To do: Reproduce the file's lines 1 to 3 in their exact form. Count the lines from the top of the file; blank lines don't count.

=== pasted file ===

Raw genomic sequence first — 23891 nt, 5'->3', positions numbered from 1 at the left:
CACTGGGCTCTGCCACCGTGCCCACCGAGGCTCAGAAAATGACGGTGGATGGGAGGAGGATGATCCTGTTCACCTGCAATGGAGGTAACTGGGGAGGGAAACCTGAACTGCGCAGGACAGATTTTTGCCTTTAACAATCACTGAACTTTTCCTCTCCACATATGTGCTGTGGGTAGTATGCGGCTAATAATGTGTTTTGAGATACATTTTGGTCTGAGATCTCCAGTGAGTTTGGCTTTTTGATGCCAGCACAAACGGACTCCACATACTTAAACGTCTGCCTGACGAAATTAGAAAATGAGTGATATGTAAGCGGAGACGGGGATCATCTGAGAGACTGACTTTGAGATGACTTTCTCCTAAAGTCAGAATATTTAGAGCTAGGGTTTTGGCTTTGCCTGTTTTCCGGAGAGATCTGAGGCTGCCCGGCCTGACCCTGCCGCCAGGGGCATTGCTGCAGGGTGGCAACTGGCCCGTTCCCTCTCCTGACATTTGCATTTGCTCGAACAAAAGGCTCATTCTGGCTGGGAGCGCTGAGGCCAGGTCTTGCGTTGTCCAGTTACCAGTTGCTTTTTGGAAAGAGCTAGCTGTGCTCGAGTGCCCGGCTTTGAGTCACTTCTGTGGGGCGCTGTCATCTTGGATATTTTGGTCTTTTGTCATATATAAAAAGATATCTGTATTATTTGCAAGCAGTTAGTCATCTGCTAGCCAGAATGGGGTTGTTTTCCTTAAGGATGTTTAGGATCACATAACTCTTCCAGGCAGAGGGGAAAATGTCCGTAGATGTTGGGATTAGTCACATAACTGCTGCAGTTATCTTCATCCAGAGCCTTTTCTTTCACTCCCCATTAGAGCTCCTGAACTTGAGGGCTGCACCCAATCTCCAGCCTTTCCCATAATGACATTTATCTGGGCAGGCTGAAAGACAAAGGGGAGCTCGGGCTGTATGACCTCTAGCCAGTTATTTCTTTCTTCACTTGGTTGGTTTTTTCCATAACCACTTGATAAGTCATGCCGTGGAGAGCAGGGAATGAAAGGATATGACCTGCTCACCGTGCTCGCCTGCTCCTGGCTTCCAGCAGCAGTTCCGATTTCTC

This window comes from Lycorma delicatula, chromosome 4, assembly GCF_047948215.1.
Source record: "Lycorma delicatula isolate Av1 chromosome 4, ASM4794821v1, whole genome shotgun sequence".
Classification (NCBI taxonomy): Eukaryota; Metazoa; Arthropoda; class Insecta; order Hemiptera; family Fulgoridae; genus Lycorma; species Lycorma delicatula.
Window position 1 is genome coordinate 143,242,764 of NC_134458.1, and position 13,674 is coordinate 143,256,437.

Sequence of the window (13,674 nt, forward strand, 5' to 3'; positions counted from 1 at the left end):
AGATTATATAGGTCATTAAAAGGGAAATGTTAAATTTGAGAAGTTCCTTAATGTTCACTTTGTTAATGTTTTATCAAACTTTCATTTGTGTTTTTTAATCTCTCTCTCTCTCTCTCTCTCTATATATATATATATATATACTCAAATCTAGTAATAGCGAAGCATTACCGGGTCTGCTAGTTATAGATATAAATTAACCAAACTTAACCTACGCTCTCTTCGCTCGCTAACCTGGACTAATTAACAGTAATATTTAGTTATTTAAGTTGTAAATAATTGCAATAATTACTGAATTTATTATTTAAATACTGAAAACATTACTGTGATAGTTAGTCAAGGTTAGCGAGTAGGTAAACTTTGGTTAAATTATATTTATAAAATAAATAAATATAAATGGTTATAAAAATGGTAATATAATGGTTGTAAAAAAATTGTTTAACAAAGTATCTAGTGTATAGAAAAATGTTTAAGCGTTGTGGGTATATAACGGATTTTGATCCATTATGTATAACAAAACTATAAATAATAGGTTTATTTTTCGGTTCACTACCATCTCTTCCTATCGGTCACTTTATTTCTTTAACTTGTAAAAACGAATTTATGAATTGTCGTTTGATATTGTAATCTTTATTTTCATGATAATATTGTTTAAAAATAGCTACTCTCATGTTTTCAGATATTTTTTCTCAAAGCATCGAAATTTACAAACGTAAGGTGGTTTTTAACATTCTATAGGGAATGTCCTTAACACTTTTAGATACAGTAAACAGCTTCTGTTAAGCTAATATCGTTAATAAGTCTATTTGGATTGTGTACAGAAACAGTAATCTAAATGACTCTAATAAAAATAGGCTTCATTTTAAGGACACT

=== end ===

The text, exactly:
Raw genomic sequence first — 23891 nt, 5'->3', positions numbered from 1 at the left:
CACTGGGCTCTGCCACCGTGCCCACCGAGGCTCAGAAAATGACGGTGGATGGGAGGAGGATGATCCTGTTCACCTGCAATGGAGGTAACTGGGGAGGGAAACCTGAACTGCGCAGGACAGATTTTTGCCTTTAACAATCACTGAACTTTTCCTCTCCACATATGTGCTGTGGGTAGTATGCGGCTAATAATGTGTTTTGAGATACATTTTGGTCTGAGATCTCCAGTGAGTTTGGCTTTTTGATGCCAGCACAAACGGACTCCACATACTTAAACGTCTGCCTGACGAAATTAGAAAATGAGTGATATGTAAGCGGAGACGGGGATCATCTGAGAGACTGACTTTGAGATGACTTTCTCCTAAAGTCAGAATATTTAGAGCTAGGGTTTTGGCTTTGCCTGTTTTCCGGAGAGATCTGAGGCTGCCCGGCCTGACCCTGCCGCCAGGGGCATTGCTGCAGGGTGGCAACTGGCCCGTTCCCTCTCCTGACATTTGCATTTGCTCGAACAAAAGGCTCATTCTGGCTGGGAGCGCTGAGGCCAGGTCTTGCGTTGTCCAGTTACCAGTTGCTTTTTGGAAAGAGCTAGCTGTGCTCGAGTGCCCGGCTTTGAGTCACTTCTGTGGGGCGCTGTCATCTTGGATATTTTGGTCTTTTGTCATATATAAAAAGATATCTGTATTATTTGCAAGCAGTTAGTCATCTGCTAGCCAGAATGGGGTTGTTTTCCTTAAGGATGTTTAGGATCACATAACTCTTCCAGGCAGAGGGGAAAATGTCCGTAGATGTTGGGATTAGTCACATAACTGCTGCAGTTATCTTCATCCAGAGCCTTTTCTTTCACTCCCCATTAGAGCTCCTGAACTTGAGGGCTGCACCCAATCTCCAGCCTTTCCCATAATGACATTTATCTGGGCAGGCTGAAAGACAAAGGGGAGCTCGGGCTGTATGACCTCTAGCCAGTTATTTCTTTCTTCACTTGGTTGGTTTTTTCCATAACCACTTGATAAGTCATGCCGTGGAGAGCAGGGAATGAAAGGATATGACCTGCTCACCGTGCTCGCCTGCTCCTGGCTTCCAGCAGCAGTTCCGATTTCTC

This window comes from Lycorma delicatula, chromosome 4, assembly GCF_047948215.1.